12. There must be a means provided to exclude hazardous quantities of smoke or extinguishing agent originating in the CRC from entering any other compartment occupied by crewmembers or passengers. This means must include the time periods during the evacuation of the CRC and, if applicable, when accessing the CRC to manually fight a fire. Smoke entering any other compartment occupied by crewmembers or passengers when the access to the CRC is opened, during an emergency evacuation, must dissipate within five minutes after the access to the CRC is closed. Hazardous quantities of smoke may not enter any other compartment occupied by crewmembers or passengers during subsequent access to manually fight a fire in the CRC (the amount of smoke entrained by a firefighter exiting the CRC through the access is not considered hazardous). During the 1-minute smoke detection time, penetration of a small quantity of smoke from the CRC into an occupied area is acceptable. Flight tests must be conducted to show compliance with this requirement.

If a built-in fire extinguishing system is used in lieu of manual fire fighting, then the fire extinguishing system must be designed so that no hazardous quantities of extinguishing agent will enter other compartments occupied by passengers or crew. The system must have adequate capacity to suppress any fire occurring in the CRC, considering the fire threat, volume of the compartment and the ventilation rate.

13. There must be a supplemental oxygen system equivalent to that provided for main deck passengers for each seat and berth in the CRC. The system must provide an aural and visual warning to warn the occupants of the CRC to don oxygen masks in the event of decompression. The warning must activate before the cabin pressure altitude exceeds 15,000 feet. The aural warning must sound continuously for a minimum of five minutes or until a reset push button in the CRC is depressed. Procedures for crew rest occupants to follow in the event of decompression must be established. These procedures must be transmitted to the operators for incorporation into their training programs and appropriate operational manuals.

14. The following requirements apply to CRCs that are divided into several sections by the installation of curtains or partitions:

(a) To warn sleeping occupants, there must be an aural alert that can be heard in each section of the CRC and that accompanies automatic presentation of supplemental oxygen masks. A visual indicator that occupants must don an oxygen mask is required in each section where seats or berths are not installed. A minimum of two supplemental oxygen masks is required for each seat or berth. There must also be a means by which the oxygen masks can be manually deployed from the flightdeck.

(b) A placard is required adjacent to each curtain that visually divides or separates, for privacy purposes, the CRC into small sections. The placard must require that the curtain remains open when the private section it creates is unoccupied.

(c) For each section of the CRC created by the installation of a curtain, the following requirements of these special conditions must be met both with the curtain open and with the curtain closed:

(1) Emergency illumination (Special Condition No. 5);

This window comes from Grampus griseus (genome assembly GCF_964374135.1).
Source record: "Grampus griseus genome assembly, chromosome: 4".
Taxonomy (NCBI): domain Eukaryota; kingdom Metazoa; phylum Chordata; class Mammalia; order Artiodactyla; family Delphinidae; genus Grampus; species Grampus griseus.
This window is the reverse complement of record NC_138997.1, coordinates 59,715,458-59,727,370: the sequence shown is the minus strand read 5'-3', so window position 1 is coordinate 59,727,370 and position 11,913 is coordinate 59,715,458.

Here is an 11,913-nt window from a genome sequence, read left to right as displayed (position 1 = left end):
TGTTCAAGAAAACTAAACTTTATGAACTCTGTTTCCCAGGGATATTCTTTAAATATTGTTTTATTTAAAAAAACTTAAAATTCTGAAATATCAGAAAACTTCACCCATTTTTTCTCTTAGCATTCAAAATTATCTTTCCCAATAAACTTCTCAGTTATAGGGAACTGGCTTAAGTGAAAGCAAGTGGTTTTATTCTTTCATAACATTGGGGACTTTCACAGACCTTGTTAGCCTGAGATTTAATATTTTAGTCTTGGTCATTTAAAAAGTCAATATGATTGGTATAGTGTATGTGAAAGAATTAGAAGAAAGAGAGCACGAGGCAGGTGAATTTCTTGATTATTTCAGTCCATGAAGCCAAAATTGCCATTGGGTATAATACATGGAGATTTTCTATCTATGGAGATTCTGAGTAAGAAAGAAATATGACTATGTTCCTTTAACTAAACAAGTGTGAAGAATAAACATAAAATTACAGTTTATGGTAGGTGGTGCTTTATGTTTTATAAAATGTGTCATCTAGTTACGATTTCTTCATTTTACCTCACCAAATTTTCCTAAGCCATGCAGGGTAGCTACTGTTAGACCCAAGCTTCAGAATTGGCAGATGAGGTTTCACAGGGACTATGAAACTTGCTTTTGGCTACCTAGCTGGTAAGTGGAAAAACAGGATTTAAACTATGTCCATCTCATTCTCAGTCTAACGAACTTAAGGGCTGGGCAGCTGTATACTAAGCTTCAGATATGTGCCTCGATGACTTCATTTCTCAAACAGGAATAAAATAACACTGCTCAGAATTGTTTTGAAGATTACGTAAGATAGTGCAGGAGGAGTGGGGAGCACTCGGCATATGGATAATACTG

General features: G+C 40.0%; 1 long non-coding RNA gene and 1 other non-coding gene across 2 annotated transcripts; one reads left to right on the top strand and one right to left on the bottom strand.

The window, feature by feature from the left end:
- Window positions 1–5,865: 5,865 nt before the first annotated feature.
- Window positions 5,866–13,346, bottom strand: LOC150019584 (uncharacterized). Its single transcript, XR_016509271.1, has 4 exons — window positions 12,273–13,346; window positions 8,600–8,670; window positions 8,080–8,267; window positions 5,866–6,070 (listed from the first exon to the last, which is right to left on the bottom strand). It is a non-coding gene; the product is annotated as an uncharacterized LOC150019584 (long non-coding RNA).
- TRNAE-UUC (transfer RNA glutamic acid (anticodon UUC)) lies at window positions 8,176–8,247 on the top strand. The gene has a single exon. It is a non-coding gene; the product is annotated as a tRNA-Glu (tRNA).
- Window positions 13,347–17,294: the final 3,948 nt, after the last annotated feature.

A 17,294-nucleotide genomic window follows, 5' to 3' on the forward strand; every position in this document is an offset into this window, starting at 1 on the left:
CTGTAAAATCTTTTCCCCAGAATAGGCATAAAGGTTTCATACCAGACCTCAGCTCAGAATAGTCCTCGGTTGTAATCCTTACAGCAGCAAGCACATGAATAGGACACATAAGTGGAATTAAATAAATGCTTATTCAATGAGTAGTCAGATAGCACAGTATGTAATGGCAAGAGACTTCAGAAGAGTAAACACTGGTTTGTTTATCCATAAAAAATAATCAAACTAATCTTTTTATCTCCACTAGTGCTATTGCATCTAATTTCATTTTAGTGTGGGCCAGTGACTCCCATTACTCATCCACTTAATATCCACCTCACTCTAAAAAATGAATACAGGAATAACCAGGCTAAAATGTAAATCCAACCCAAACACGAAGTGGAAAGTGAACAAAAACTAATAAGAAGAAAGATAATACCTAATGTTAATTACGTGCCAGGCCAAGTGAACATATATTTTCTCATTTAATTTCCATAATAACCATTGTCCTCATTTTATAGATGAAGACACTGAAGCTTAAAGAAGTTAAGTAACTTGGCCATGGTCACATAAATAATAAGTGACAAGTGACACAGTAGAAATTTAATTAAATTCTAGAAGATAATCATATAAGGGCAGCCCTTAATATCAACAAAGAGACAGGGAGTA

(2) Emergency alarm system (Special Condition No. 7);

(3) Seat belt fasten signal or return to seat signal as applicable (Special Condition No. 8); and

(4) The smoke or fire detection system (Special Condition No. 10).

(d) Crew rest compartments visually divided to the extent that evacuation could be affected must have exit signs that direct occupants to the primary stairway exit. The exit signs must be provided in each separate section of the CRC, and must meet the requirements of § 25.812(b)(1)(i) at Amendment 25-58. An exit sign with reduced background area as described in Special Condition No. 4(a) may be used to meet this requirement.

(e) For sections within a CRC that are created by the installation of a partition with a door separating the sections, the following requirements of these special conditions must be met both with the door open and with the door closed:

(1) There must be a secondary evacuation route from each section to the main deck, or alternatively, it must be shown that any door between the sections has been designed to preclude anyone from being trapped inside the compartment. Removal of an incapacitated occupant within this area must be considered. A secondary evacuation route from a small room designed for only one occupant for short time duration, such as a changing area or lavatory, is not required. However, removal of an incapacitated occupant within this area must be considered.

(2) Any door between the sections must be shown to be openable when crowded against, even when crowding occurs at each side of the door.

(3) There may be no more than one door between any seat or berth and the primary stairway exit.

(4) There must be exit signs in each section meeting the requirements of § 25.812(b)(1)(i) at Amendment 25-58 that direct occupants to the primary stairway exit. An exit sign with reduced background area as described in Special Condition No. 4(a) may be used to meet this requirement.

(5) Special Conditions No. 5 (emergency illumination), No. 7 (emergency alarm system), No. 8 (fasten seat belt signal or return to seat signal as applicable) and No. 10 (smoke or fire detection system) must be met both with the door open and with the door closed.